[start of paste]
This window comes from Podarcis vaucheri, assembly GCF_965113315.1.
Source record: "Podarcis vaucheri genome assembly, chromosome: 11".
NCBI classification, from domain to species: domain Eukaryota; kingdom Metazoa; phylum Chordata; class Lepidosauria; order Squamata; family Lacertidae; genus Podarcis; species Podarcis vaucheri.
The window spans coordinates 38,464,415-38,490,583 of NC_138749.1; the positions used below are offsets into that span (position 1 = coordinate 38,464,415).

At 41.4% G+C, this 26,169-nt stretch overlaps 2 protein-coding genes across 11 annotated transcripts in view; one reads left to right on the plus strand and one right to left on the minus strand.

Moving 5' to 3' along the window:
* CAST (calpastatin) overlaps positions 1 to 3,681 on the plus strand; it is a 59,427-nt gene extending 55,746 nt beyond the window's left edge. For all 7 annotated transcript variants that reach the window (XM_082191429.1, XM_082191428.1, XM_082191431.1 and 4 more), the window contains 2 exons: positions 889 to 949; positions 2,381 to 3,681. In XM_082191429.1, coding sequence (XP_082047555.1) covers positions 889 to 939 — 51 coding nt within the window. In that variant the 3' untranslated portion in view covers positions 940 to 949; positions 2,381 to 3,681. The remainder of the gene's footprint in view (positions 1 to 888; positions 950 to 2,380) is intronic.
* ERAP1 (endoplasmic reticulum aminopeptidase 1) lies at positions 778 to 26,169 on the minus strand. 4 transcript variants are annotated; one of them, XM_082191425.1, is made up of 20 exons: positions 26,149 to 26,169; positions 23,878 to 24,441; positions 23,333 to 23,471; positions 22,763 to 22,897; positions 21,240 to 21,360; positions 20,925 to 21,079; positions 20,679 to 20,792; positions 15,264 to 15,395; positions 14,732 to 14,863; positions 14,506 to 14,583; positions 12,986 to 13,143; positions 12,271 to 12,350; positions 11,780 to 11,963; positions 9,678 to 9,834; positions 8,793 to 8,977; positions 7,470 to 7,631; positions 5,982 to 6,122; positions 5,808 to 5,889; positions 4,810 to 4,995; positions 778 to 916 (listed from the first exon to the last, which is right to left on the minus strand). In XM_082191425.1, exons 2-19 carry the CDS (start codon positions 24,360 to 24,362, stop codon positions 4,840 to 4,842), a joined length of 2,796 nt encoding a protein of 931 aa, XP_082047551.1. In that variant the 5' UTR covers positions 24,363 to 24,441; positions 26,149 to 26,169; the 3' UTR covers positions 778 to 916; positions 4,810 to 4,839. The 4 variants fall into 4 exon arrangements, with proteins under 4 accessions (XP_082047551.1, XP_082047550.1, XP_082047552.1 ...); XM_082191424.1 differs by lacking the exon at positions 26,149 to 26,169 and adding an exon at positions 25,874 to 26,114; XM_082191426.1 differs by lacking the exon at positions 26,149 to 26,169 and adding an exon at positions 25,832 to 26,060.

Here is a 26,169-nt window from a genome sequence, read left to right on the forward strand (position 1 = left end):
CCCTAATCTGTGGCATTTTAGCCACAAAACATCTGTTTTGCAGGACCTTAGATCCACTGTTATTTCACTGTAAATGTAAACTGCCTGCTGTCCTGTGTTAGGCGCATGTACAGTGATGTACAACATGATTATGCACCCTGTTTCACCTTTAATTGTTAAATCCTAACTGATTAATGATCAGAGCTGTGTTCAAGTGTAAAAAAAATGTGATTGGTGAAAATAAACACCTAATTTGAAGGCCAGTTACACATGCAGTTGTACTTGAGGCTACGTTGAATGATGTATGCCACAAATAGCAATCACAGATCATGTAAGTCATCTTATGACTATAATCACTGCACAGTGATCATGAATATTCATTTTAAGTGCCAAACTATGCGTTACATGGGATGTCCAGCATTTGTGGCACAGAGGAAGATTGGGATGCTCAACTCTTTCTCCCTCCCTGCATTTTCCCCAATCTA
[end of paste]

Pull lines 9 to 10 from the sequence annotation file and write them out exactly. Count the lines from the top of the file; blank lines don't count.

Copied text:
Here is a 26,169-nt window from a genome sequence, read left to right on the forward strand (position 1 = left end):
CCCTAATCTGTGGCATTTTAGCCACAAAACATCTGTTTTGCAGGACCTTAGATCCACTGTTATTTCACTGTAAATGTAAACTGCCTGCTGTCCTGTGTTAGGCGCATGTACAGTGATGTACAACATGATTATGCACCCTGTTTCACCTTTAATTGTTAAATCCTAACTGATTAATGATCAGAGCTGTGTTCAAGTGTAAAAAAAATGTGATTGGTGAAAATAAACACCTAATTTGAAGGCCAGTTACACATGCAGTTGTACTTGAGGCTACGTTGAATGATGTATGCCACAAATAGCAATCACAGATCATGTAAGTCATCTTATGACTATAATCACTGCACAGTGATCATGAATATTCATTTTAAGTGCCAAACTATGCGTTACATGGGATGTCCAGCATTTGTGGCACAGAGGAAGATTGGGATGCTCAACTCTTTCTCCCTCCCTGCATTTTCCCCAATCTA